27 best headphones of 2014/2015 UK: the best sets of earbuds and headphones for iPhone, iPad, Android and more
We review and rank the 27 best sets of headphones you can buy in the UK in 2014/2015
By Matt Egan | PC Advisor | 04 December 14
We found the Sennheiser Momentum headphone to be a surprising step away from the classic, level Sennheiser sound, if sadly toward the muted and tuneless thump of fashion 'phones popularised by Beats. There's little treble content to cause offence, but we found them just as wearing from excessive bass boom.
We found lots to like in the ES-HF300 headphones, starting with their good insight into the music mix, and low scope that didn't drown out everything above. Like many far-eastern voiced headphones, they have a crisp, trebly quality that throws the window open to detail, although that can also make them over analytical.
There are much cheaper in-ear headphones that deliver the same quality sound. Nevertheless, the Monster iSport Victory sit quite well in the ear and perform well in all conditions.
Decent audio quality, solid build quality, and a price that is guaranteed to shift. There's not much to dislike about the Noontec Zoro HD headphones, just don't mention Dr Dre.
Well-built and stylish, the iT7x headset is a full-featured, high-performance set of Bluetooth earphones. The sound isn't as good as the best wired audio equipment, but in general we are fans.
Sennheiser's new Amperior headphones offer rugged good looks and excellent sound quality. Read our review to find out more.
Expensive but with so much care poured into the construction and bundled accessories, it's not hard to see these are the brainchild of a music-first company. Yes, we would have liked more insight into the details of recording, but there are other headphones for that. For these Crossfade M-100s, it's about shameless audio enjoyment.
The Philips CityScape Downtown headphones offer comfort and style for a very affordable price. Sound quality is respectable but not astounding, but we didn't expect anything more for the asking price.
Don’t be misled by the posturing look and mock-gothic script printed over these ‘phones. They’ll suit a wide range of music – and that includes rap and metal. If you are a Heavy Metal fan then the Motörheadphönes will be Ace, and you should Bite The Bullet, make the Sacrifice and buy a pair straight away to show your allegiance. Lemmy have ‘em! If you’re more of a Mantovani person they’ll be a little Overkill and you might prefer to be Deaf Forever.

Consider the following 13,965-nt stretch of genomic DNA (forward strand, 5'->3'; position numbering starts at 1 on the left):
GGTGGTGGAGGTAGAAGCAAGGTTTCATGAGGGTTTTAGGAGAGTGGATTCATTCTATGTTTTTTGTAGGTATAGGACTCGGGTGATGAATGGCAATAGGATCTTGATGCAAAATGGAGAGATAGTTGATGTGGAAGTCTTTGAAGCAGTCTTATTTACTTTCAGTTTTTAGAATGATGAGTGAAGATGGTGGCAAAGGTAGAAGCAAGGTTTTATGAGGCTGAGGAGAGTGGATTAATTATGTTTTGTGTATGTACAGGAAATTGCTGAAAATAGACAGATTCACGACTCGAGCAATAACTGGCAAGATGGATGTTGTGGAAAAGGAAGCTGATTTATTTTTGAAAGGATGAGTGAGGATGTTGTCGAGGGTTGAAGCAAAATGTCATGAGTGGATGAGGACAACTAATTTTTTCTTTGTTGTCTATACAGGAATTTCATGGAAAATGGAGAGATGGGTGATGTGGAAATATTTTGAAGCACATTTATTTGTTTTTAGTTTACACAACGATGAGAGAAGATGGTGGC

The Sol Republic Tracks HD are sleek and simply designed, plus customizable down to the colour of the cord. Their sound quality is nothing to sneeze at, either.
The Plantronics BackBeat Go 2 earbuds produce decent quality sound for a reasonable price and are a big improvement over the original model. However, we still long for improved battery life and better quality bass.
The high price of the Logitech UE 9000 is what’s stopping us recommending them outright. If you can find them for a significant discount where they begin to compete with the Audio-Technicas, Boses and Polk Audios in the sub-£200 price range, we’d give them serious consideration for the convenience of the combination of Bluetooth and high-capacity internal battery.
If you're looking for a solid headset for gaming, the Luxury Edition of the SteelSeries Flux is a good investment. It could use some refinement though, especially when it comes to padding under the headband.
At £75 the WoodTones aren’t exactly cheap, but the quality construction, excellent sound, and elegant design make them well worth the investment. The ability to manipulate your device via the inline controller is a very useful one, and the wood finish elevates the WoodTones above the sea of plastic that is usually on offer.